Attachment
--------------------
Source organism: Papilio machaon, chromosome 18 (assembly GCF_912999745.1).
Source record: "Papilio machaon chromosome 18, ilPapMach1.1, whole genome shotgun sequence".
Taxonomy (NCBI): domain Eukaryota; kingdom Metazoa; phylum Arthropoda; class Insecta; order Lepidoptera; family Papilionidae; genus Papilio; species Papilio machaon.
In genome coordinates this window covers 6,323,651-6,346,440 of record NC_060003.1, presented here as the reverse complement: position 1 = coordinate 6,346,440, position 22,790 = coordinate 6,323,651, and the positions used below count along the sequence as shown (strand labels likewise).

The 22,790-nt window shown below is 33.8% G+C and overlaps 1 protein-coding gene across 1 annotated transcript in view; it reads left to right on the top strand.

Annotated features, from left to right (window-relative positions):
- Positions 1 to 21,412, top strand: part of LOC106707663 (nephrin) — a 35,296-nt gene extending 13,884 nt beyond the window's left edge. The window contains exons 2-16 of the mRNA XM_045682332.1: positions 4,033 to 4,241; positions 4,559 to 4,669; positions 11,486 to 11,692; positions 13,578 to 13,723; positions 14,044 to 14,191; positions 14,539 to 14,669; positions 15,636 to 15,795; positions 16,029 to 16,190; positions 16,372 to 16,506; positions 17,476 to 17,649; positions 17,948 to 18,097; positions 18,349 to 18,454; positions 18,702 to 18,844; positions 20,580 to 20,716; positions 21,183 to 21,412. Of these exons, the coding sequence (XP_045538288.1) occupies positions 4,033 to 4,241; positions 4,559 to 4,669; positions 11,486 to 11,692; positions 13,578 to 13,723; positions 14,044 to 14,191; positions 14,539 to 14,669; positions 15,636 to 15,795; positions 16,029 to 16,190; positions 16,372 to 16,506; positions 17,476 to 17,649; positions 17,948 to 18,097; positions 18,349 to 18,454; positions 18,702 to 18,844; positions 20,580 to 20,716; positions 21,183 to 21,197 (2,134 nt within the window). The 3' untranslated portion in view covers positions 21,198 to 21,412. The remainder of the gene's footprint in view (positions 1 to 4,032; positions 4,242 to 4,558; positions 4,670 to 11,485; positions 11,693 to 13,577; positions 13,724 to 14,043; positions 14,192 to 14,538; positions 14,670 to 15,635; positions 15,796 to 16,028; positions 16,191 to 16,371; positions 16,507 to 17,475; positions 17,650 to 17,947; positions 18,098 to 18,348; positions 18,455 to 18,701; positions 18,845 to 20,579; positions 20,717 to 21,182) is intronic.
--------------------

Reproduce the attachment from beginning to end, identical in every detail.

Source organism: Papilio machaon, chromosome 18 (assembly GCF_912999745.1).
Source record: "Papilio machaon chromosome 18, ilPapMach1.1, whole genome shotgun sequence".
Taxonomy (NCBI): domain Eukaryota; kingdom Metazoa; phylum Arthropoda; class Insecta; order Lepidoptera; family Papilionidae; genus Papilio; species Papilio machaon.
In genome coordinates this window covers 6,323,651-6,346,440 of record NC_060003.1, presented here as the reverse complement: position 1 = coordinate 6,346,440, position 22,790 = coordinate 6,323,651, and the positions used below count along the sequence as shown (strand labels likewise).

The 22,790-nt window shown below is 33.8% G+C and overlaps 1 protein-coding gene across 1 annotated transcript in view; it reads left to right on the top strand.

Annotated features, from left to right (window-relative positions):
- Positions 1 to 21,412, top strand: part of LOC106707663 (nephrin) — a 35,296-nt gene extending 13,884 nt beyond the window's left edge. The window contains exons 2-16 of the mRNA XM_045682332.1: positions 4,033 to 4,241; positions 4,559 to 4,669; positions 11,486 to 11,692; positions 13,578 to 13,723; positions 14,044 to 14,191; positions 14,539 to 14,669; positions 15,636 to 15,795; positions 16,029 to 16,190; positions 16,372 to 16,506; positions 17,476 to 17,649; positions 17,948 to 18,097; positions 18,349 to 18,454; positions 18,702 to 18,844; positions 20,580 to 20,716; positions 21,183 to 21,412. Of these exons, the coding sequence (XP_045538288.1) occupies positions 4,033 to 4,241; positions 4,559 to 4,669; positions 11,486 to 11,692; positions 13,578 to 13,723; positions 14,044 to 14,191; positions 14,539 to 14,669; positions 15,636 to 15,795; positions 16,029 to 16,190; positions 16,372 to 16,506; positions 17,476 to 17,649; positions 17,948 to 18,097; positions 18,349 to 18,454; positions 18,702 to 18,844; positions 20,580 to 20,716; positions 21,183 to 21,197 (2,134 nt within the window). The 3' untranslated portion in view covers positions 21,198 to 21,412. The remainder of the gene's footprint in view (positions 1 to 4,032; positions 4,242 to 4,558; positions 4,670 to 11,485; positions 11,693 to 13,577; positions 13,724 to 14,043; positions 14,192 to 14,538; positions 14,670 to 15,635; positions 15,796 to 16,028; positions 16,191 to 16,371; positions 16,507 to 17,475; positions 17,650 to 17,947; positions 18,098 to 18,348; positions 18,455 to 18,701; positions 18,845 to 20,579; positions 20,717 to 21,182) is intronic.